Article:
Embodiments claimed may include algorithms, programs and/or symbolic representations of operations on data bits or binary digital signals within a computer memory capable of performing one or more of the operations described herein. A program and/or process generally may be considered to be a self-consistent sequence of acts and/or operations leading to a desired result. These include physical manipulations of physical quantities. Usually, though not necessarily, these quantities take the form of electrical and/or magnetic signals capable of being stored, transferred, combined, compared, and/or otherwise manipulated. It has proven convenient at times, principally for reasons of common usage, to refer to these signals as bits, values, elements, symbols, characters, terms, numbers and/or the like. It should be understood, however, that all of these and/or similar terms are to be associated with the appropriate physical quantities and are merely convenient labels applied to these quantities.
  • [0054]
    Unless specifically stated otherwise, as apparent from the preceding discussion, it is appreciated that throughout this specification discussions utilizing terms such as processing, computing, calculating, selecting, forming, transforming, defining, mapping, converting, associating, enabling, inhibiting, identifying, initiating, communicating, receiving, transmitting, determining, displaying, sorting, applying, varying, delivering, appending, making, presenting, distorting and/or the like refer to the actions and/or processes that may be performed by a computing platform, such as a computer, a computing system, an electronic computing device, and/or other information handling system, that manipulates and/or transforms data represented as physical electronic and/or magnetic quantities and/or other physical quantities within the computing platform's processors, memories, registers, and/or other information storage, transmission, reception and/or display devices. Further, unless specifically stated otherwise, processes described herein, with reference to flow diagrams or otherwise, may also be executed and/or controlled, in whole or in part, by such a computing platform.
  • [0055]
    Reference throughout this specification to “one embodiment” or “an embodiment” means that a particular feature, structure, or characteristic described in connection with the embodiment is included in at least one embodiment of claimed subject matter. Thus, the appearance of the phrases “in one embodiment” or “in an embodiment” in various places throughout this specification are not necessarily all referring to the same embodiment. Furthermore, the particular features, structures, or characteristics may be combined in any suitable manner in one or more embodiments.
  • [0056]
    The term “and/or” as referred to herein may mean “and”, it may mean “or”, it may mean “exclusive-or”, it may mean “one”, it may mean “some, but not all”, it may mean “neither”, and/or it may mean “both”, although the scope of claimed subject matter is not limited in this respect.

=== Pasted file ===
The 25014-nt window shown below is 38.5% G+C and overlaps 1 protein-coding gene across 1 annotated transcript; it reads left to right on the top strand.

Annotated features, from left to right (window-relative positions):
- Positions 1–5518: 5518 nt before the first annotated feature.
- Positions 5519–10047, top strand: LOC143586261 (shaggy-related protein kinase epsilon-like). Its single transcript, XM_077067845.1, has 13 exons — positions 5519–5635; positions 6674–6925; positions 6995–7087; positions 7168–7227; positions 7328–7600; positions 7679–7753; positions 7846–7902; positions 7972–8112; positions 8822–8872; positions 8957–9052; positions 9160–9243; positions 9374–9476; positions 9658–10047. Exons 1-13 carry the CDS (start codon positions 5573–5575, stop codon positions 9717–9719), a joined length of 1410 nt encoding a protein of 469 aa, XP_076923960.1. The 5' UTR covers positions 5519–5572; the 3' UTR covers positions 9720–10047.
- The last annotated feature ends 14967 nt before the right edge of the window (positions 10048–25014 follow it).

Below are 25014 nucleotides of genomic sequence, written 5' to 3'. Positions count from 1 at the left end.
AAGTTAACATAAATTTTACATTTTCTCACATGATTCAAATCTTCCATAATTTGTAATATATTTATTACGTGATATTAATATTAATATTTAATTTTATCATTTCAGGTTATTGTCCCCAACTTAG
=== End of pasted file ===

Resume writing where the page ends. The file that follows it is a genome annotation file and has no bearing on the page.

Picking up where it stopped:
• [0057]
    In the preceding description, various aspects of claimed subject matter have been described. For purposes of explanation, specific numbers, systems and/or configurations were set forth to provide a thorough understanding of claimed subject matter. However, it should be apparent to one skilled in the art having the benefit of this disclosure that claimed subject matter may be practiced without the specific details. In other instances, well-known features were omitted and/or simplified so as not to obscure claimed subject matter. While certain features have been illustrated and/or described herein, many modifications, substitutions, changes and/or equivalents will now occur to those skilled in the art. It is, therefore, to be understood that the appended claims are intended to cover all such modifications and/or changes that fall within the true spirit of claimed subject matter.
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Klassifizierungen
US-Klassifikation1/1, 707/E17.014, 707/999.003
Internationale KlassifikationG06F7/06
UnternehmensklassifikationG06F17/3064, G06F17/3089
Europäische KlassifikationG06F17/30T2F1
Juristische Ereignisse
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30. Apr. 2008ASAssignment
Owner name: YAHOO! INC., CALIFORNIA
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Effective date: 20080429
18. Apr. 2016ASAssignment
Owner name: EXCALIBUR IP, LLC, CALIFORNIA
Free format text: ASSIGNMENT OF ASSIGNORS INTEREST;ASSIGNOR:YAHOO! INC.;REEL/FRAME:038383/0466
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1. Juni 2016ASAssignment
Owner name: YAHOO! INC., CALIFORNIA
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3. Juni 2016ASAssignment
Owner name: EXCALIBUR IP, LLC, CALIFORNIA
Free format text: ASSIGNMENT OF ASSIGNORS INTEREST;ASSIGNOR:YAHOO! INC.;REEL/FRAME:038950/0592